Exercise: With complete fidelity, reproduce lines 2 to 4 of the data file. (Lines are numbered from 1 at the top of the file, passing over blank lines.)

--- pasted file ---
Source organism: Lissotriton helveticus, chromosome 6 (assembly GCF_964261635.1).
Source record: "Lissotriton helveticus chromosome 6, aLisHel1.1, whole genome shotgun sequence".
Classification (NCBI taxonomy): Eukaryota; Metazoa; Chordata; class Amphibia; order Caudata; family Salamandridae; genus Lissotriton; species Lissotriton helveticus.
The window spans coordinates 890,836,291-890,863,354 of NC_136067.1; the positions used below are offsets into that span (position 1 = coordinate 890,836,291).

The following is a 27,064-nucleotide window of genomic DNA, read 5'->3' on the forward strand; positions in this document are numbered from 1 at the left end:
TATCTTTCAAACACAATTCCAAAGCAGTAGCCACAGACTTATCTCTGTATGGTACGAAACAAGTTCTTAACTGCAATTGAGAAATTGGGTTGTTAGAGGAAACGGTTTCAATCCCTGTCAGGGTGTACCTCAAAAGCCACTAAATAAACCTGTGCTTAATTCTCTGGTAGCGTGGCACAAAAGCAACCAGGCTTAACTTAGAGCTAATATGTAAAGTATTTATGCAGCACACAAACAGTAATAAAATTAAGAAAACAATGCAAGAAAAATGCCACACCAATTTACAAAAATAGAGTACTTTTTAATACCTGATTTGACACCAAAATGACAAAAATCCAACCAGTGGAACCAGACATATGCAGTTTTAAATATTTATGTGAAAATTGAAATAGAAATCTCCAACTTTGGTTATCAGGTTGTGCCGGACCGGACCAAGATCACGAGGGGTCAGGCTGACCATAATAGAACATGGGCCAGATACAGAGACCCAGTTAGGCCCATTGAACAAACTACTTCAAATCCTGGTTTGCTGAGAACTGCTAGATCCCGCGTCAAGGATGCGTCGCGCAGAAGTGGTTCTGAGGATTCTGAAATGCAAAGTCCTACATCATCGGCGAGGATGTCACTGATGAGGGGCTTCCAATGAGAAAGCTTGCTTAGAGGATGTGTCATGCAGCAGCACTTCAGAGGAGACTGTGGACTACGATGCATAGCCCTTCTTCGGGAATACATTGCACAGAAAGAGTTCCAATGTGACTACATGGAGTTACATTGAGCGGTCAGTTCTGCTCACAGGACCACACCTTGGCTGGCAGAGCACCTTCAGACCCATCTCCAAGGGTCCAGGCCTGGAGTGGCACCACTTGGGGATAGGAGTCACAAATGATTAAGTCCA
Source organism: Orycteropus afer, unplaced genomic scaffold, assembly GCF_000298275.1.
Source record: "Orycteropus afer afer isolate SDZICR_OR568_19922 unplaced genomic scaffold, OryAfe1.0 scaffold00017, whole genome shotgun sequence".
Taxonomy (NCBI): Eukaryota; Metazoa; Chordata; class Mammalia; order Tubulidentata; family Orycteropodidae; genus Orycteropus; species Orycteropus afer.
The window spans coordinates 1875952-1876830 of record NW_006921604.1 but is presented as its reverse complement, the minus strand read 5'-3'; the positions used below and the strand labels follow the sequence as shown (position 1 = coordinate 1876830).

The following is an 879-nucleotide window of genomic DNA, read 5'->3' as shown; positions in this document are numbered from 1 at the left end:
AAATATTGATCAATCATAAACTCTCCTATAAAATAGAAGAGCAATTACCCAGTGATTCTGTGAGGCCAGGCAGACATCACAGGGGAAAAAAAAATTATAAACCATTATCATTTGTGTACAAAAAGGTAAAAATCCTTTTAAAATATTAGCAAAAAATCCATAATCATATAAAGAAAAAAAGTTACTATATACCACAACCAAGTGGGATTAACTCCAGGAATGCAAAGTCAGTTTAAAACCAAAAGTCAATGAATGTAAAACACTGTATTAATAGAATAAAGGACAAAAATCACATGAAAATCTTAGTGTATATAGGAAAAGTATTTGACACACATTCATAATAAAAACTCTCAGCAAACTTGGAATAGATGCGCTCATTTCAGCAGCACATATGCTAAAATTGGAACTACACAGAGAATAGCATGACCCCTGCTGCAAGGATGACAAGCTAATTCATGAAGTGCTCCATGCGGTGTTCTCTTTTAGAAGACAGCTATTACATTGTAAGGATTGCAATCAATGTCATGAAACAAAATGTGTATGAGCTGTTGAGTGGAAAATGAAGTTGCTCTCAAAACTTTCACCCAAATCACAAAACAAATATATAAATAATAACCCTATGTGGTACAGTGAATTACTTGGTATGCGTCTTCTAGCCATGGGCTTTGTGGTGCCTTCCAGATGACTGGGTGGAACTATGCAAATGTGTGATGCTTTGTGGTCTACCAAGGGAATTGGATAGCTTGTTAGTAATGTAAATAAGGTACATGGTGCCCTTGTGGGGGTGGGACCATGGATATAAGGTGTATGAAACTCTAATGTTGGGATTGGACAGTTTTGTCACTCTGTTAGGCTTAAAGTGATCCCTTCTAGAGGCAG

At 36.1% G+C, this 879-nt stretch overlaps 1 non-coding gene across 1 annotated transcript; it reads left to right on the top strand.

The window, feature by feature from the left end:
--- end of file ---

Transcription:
Source record: "Lissotriton helveticus chromosome 6, aLisHel1.1, whole genome shotgun sequence".
Classification (NCBI taxonomy): Eukaryota; Metazoa; Chordata; class Amphibia; order Caudata; family Salamandridae; genus Lissotriton; species Lissotriton helveticus.
The window spans coordinates 890,836,291-890,863,354 of NC_136067.1; the positions used below are offsets into that span (position 1 = coordinate 890,836,291).